Saturday, I accompanied a group of Thai friends as they made their annual pilgrimage to the Thai Buddhist Temple in Bridgeview to celebrate the New Year. [For the most part, we were going for the food. ;)] On the way down, I was quizzed on my knowledge of Thai food. "This isn't like any of the stuff that you've had in the restaurants," they chided. Reminding them that I'd spent time in Thailand, and that I considered myself to be kinda sorta proficient in Thai cookery, I was assured that this was going to be "the real deal, the hardcore stuff." Well, they were *largely* right.
Upon arrival, and after a long series of greetings, salutations, and introductions, we worked our way to the community room. Ringing its entire perimeter were stations set up for the service of all manner of food. There were stations for drinks, soups, salads, desserts, noodle bowls, curries, skewered meats, etc.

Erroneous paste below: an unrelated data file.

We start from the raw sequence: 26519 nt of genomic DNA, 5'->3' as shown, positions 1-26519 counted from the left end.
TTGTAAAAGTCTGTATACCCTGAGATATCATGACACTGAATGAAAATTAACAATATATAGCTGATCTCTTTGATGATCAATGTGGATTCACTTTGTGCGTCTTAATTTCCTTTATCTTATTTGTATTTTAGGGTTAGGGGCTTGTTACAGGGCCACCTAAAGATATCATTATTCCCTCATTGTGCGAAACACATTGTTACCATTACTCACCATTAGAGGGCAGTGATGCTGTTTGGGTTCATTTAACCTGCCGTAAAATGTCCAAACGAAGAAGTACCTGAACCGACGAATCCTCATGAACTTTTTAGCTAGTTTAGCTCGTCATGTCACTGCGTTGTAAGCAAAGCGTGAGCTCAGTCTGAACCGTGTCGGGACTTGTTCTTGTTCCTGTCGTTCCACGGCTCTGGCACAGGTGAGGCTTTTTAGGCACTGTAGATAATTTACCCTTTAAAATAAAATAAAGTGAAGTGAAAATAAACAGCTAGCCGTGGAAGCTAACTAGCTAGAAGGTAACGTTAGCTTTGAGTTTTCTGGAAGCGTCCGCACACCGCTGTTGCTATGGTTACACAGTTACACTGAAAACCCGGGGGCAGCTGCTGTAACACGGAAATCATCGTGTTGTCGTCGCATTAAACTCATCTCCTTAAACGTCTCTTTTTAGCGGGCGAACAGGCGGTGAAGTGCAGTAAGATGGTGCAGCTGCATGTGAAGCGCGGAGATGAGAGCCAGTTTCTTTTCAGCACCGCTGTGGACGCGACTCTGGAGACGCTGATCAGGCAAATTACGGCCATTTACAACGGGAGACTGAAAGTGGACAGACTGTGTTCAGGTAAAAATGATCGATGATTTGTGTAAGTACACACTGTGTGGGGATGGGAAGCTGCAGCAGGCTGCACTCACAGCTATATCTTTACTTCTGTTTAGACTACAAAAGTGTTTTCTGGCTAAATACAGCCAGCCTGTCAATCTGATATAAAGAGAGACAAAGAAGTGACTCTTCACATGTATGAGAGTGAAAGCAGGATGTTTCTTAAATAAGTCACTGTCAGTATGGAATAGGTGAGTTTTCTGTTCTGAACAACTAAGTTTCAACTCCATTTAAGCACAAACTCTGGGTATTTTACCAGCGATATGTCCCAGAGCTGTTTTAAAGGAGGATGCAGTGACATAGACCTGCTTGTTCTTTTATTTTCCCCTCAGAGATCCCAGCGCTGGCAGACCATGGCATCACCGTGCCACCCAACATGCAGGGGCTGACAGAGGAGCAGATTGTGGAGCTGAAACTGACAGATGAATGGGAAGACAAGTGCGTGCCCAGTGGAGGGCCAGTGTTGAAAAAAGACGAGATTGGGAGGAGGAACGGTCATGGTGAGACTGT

I put myself in the care of "J," who had arrived earlier, and who assured me that he would help me navigate the somewhat intimidating terrain. "You like papaya salad, right? You've gotta start with the papaya salad," he said. We walked over to a station where a couple was preparing papaya salads to order. "Can you eat hot?," I was asked. After being repeatedly assured that I could, a woman set out mixing and mashing ingredients in a deep, mortar-like basin. She added a small amount of dressing, turned the lot out onto a plate, and finally topped it with a generous amount of hand-sliced pork. I handed her $5 and we quickly moved along. We didn't get far. At the adjacent table, I spied individual tins or Har Mok. I asked "J" if he had tried it. "No. That's, that's..." "Har Mok," I interjected. His eyes lit up. "Yeah! You want that?" I did. Again, a small bill changed hands and we continued the rotation.